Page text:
In classical mechanics the kinetic energy can be calculated from the equation of work and the expression of a force F given by Newton’s second law: The kinetic energy increases with the square of the speed. Thus the kinetic energy is a measure dependent on the reference system. The kinetic energy of an object is also related to its linear momentum: Kinetic energy in different reference systems [edit] As we have said, in classical mechanics, the kinetic energy of a point mass depends on its mass and its components of movement. These are described by the velocity v of the point mass, thus: In a special coordinate system, this expression has the following forms: Cartesian coordinates (x, y, z): Polar coordinates (r, φ): Cylindrical coordinates (r , φ, z): Spherical coordinates (r, φ, θ): With this, the meaning of a point in a coordinate and its temporal change is described as the temporal derivative of its displacement: In a Hamiltonian formalism we do not work with those components of movement, that is, with their speed, but with their impulse p ( change in momentum). In case of using Cartesian components we obtain: Kinetic energy of particle systems [edit] For a particle, or for a rigid solid that is not rotating, the kinetic energy goes to zero when the body stops. However, for systems that contain many bodies with independent movements, that exert forces on each other and that may (or may not) be rotating; this is not entirely true. This energy is called ‘internal energy’.

An example of this may be the solar system. In the center of mass of the solar system, the sun is (almost) stationary, but planets and planetoids are in motion above it. Thus in a stationary center of mass, kinetic energy is still present. However, recalculating the energy of different frames can be tedious, but there is a trick. The kinetic energy of a system of different inertial frames can be calculated as the simple sum of the energy in a frame with a center of mass and add to the energy the total of the masses of the bodies that move with relative speed between the two frames. This can be easily demonstrated: let V be the relative speed in a system k of a center of mass i: However, let be the kinetic energy in the center of mass of that system, it could be the total moment that is by definition zero in the center of mass and is the total mass:. Substituting we obtain:

The kinetic energy of a system then depends on the inertial reference system and is lower with respect to the referential center of mass, for example: in a reference system in which the center of mass is stationary. In any other frame of reference there is an additional kinetic energy corresponding to the total mass moving at the speed of the center of mass.

Sometimes it is convenient to divide the total kinetic energy of a system by the sum of the centers of mass of the bodies, in their translational kinetic energy and the energy of rotation about the center of mass: where: Ec is the total kinetic energy , Et is the translational kinetic energy and Er is the rotational energy or angular kinetic energy in this system.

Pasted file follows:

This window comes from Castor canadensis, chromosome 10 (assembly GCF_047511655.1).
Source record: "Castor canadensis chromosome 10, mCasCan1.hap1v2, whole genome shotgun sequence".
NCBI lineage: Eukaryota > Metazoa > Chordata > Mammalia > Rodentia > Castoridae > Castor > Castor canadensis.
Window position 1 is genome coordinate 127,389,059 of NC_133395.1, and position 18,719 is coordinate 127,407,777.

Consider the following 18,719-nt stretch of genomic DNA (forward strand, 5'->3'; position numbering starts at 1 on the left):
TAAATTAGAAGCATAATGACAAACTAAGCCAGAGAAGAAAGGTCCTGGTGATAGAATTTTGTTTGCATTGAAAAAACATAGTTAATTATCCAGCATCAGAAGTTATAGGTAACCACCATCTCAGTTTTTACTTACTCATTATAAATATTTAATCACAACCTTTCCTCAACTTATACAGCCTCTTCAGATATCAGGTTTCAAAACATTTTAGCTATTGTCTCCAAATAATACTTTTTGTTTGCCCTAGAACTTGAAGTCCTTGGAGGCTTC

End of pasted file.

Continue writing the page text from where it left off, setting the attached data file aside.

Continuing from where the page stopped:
So the kinetic energy in a traveling tennis ball has a kinetic energy that is the sum of the energy in its translation and its rotation.

Kinetic energy of a rotating rigid solid

For a rigid solid that is rotating, the total kinetic energy can be decomposed as two sums: the translational kinetic energy (which is associated with the displacement of the body’s center of mass through space) and the rotational kinetic energy (which is the associated with rotational motion with a certain angular velocity ). The mathematical expression for kinetic energy is: Where: Translational energy. Rotation energy. body mass. tensor of (moments of) inertia. angular velocity of the body. transposition of the vector of the angular velocity of the body. linear speed of the body.

The value of the kinetic energy is always positive, and depends on the reference system that is considered when determining the value of the velocity y. The previous expression can be deduced from the general expression: In hydrodynamics. In Hydrodynamics, kinetic energy is very often changed by the density of kinetic energy. This is usually written through a small e or an ε, like so, where ρ describes the density of the fluid.

Kinetic energy in relativistic mechanics

If the speed of a body is a significant fraction of the speed of light, it is necessary to use relativistic mechanics to calculate kinetic energy. In special relativity, we must change the expression for the linear momentum and from it by interaction the expression of the kinetic energy can be deduced: Taking the relativistic expression above, developing it in Taylor series and making the classical limit, the expression of energy is recovered kinetics typical of Newtonian mechanics: The equation shows that the energy of an object approaches infinity when the speed v approaches the speed of light c, so it is impossible to accelerate an object to these magnitudes. This mathematical product is the formula of equivalence between mass and energy, when the body is at rest we obtain this equation: Thus, the total energy E can be partitioned between the energies of the resting masses plus the traditional low velocity Newtonian kinetic energy. When objects move at speeds much lower than light (eg any phenomenon on earth) the first two terms in the series predominate.